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Tuesday, 01 July 2014 07:07

Gutless: SEC Can Require Corporations to Disclose Big Political Contributions, But Won't

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MARK KARLIN, EDITOR OF BUZZFLASH AT TRUTHOUT

corporatecontr(Photo: Fibonacci Blue)Could Securities and Exchange Commission (SEC) Chairwoman Mary Jo White require the disclosure of big political contributions by corporations, particularly in the wake of the Citizens United decision?

Apparently the answer is "yes," according to a June 30 "Comment Is Free" column in The Guardian, by journalist Alexis Goldstein:

The disclosure of corporate political donations doesn't require Congress: the administration could simply propose new regulations under its existing authority. Unfortunately, despite having a Democratic chair – Mary Jo White – the Securities and Exchange Commission, which could mandate such disclosures, is either too intimidated (or too captured) to act.

Despite congressional shenanigans, blame for regulatory inaction on the issue sits squarely on the shoulders of the Democrat-led SEC. After adding a political disclosure rule to its 2013 agenda, the agency quietly dropped the rule for this year.

Goldstein writes that there are probably two primary reasons that the SEC is not forcing disclosure of anonymous corporate political campaign funds: 1) the Republicans are putting budgetary pressure on the SEC; and 2) it is more than possible that former top-tier corporate attorney Mary Jo White doesn't want to force accountability.

Goldstein documents that GOP pressure in the House gets down to the SEC's bottom line: its budget. In short, the proposal for SEC congressional funding currently includes a provision to prohibit a regulation that would implement transparency:

Last week, the Republican-led House Appropriations Committee passed the bill to fund the SEC for $1.4bn (a figure less than the marketing budgets for many Wall Street firms, and $300m less than the budget requested by President Obama). Buried in the bill is a section that explicitly prohibits the SEC from using any funds from Congress to create political disclosure rules.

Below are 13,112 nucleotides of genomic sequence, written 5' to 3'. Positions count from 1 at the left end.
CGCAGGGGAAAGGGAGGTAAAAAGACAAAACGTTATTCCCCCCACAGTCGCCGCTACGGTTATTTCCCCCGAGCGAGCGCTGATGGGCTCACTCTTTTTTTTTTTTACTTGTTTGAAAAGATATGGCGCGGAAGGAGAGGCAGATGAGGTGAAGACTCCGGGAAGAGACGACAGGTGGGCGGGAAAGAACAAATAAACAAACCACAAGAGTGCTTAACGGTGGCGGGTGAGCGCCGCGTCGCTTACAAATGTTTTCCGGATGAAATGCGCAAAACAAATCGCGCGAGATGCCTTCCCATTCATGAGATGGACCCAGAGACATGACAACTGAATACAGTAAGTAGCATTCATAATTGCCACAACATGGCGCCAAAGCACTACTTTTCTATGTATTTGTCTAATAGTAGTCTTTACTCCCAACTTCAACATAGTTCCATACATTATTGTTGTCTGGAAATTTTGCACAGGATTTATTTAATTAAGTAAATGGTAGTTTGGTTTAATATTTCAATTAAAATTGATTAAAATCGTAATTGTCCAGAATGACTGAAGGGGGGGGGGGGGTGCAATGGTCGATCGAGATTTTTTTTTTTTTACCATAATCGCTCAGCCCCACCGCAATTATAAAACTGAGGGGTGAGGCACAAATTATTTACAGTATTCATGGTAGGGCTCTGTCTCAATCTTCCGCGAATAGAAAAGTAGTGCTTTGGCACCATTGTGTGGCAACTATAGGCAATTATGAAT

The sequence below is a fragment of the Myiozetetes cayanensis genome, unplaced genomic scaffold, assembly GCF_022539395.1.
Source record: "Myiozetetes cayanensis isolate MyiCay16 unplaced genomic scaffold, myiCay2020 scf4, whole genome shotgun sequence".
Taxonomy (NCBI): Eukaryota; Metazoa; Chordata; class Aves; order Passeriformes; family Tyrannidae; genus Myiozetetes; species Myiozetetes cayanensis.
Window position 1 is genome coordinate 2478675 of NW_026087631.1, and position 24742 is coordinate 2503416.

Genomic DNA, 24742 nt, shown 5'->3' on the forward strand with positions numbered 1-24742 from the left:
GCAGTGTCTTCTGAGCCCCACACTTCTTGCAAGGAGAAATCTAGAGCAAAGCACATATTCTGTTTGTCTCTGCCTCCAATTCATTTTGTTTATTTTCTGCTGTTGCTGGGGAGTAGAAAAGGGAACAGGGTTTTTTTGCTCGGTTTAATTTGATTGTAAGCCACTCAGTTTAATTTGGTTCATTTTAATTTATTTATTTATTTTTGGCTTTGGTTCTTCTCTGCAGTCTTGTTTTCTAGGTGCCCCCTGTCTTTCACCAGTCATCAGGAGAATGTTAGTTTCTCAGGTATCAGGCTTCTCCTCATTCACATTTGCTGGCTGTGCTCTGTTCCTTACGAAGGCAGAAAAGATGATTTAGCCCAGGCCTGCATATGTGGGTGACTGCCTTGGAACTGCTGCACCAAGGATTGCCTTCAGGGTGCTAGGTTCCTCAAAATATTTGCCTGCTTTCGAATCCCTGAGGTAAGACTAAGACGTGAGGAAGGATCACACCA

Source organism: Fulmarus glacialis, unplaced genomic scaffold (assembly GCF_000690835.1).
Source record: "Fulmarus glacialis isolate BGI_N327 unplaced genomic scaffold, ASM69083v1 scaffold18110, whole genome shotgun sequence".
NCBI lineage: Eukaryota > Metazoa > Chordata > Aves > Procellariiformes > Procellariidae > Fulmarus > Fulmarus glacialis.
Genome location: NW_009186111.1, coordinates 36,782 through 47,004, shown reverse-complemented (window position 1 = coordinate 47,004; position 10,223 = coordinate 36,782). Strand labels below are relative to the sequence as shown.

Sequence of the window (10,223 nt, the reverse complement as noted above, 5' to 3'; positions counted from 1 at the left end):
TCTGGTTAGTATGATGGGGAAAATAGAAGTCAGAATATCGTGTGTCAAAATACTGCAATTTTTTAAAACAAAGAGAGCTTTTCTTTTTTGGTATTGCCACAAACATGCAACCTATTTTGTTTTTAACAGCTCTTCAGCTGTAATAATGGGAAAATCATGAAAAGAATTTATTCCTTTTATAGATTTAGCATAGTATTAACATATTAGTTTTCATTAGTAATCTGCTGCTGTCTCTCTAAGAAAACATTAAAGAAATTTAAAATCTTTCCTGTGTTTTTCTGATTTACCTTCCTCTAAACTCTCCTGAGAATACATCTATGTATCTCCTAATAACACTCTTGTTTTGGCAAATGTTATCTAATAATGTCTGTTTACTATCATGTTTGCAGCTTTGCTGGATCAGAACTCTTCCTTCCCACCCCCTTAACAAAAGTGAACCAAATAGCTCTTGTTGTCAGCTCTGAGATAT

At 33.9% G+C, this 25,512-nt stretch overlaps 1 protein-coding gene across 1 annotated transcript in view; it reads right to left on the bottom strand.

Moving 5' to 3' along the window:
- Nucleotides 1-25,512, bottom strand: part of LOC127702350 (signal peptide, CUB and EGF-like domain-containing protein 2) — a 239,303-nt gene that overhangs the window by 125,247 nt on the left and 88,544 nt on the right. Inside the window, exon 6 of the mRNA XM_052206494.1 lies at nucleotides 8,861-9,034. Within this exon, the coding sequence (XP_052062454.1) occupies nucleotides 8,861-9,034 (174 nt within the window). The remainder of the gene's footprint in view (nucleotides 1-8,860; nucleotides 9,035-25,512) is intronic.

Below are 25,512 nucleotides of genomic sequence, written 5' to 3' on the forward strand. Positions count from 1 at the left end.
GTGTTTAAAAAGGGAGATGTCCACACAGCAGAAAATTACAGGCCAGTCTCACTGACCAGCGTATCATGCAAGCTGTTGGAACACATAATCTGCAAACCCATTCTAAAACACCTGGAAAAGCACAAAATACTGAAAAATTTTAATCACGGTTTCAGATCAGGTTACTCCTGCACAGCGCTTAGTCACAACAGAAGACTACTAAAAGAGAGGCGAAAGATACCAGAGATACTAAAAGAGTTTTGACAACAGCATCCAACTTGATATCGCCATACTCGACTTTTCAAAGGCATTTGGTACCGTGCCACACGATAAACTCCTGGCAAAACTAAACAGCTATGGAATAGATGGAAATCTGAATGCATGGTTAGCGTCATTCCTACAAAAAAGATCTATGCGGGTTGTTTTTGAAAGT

As for Chairwoman White, the revolving door between regulators and the regulated (and their high-paid attorneys) might be once again taking its toll:

So how is it that Republicans' statements are so much more effective in influencing Mary Jo White's SEC? Some of her critics theorize that it’s because she agrees with them. Prior to her role as Chair, she spent 10 years representing corporate clients like Bank of America and Morgan Stanley at the law firm Debevoise & Plimpton. And last October, White gave a speech before Fordham Law school that included a critique of the usefulness of company disclosures to investors, even criticizing Congress for requiring companies – like those that manufacture electronics – to disclose if they use conflict minerals (a rule long opposed by Republicans and the future of which is uncertain due to recent court rulings).

There are members of Congress who are advocating for shining sunlight upon corporate political contributions. However, they form a minority within a minority in the House. And don't count on the corporate-friendly Senate to assert transparency leadership in corporate funding; senators feed off of that mother's milk.

The SEC, Supreme Court, White House and Congress support a secret society of campaign funding for businesses with the big bucks.

It's legalized bribery - and those who are paying off our elected officials for tacit favors are protected from public scrutiny.

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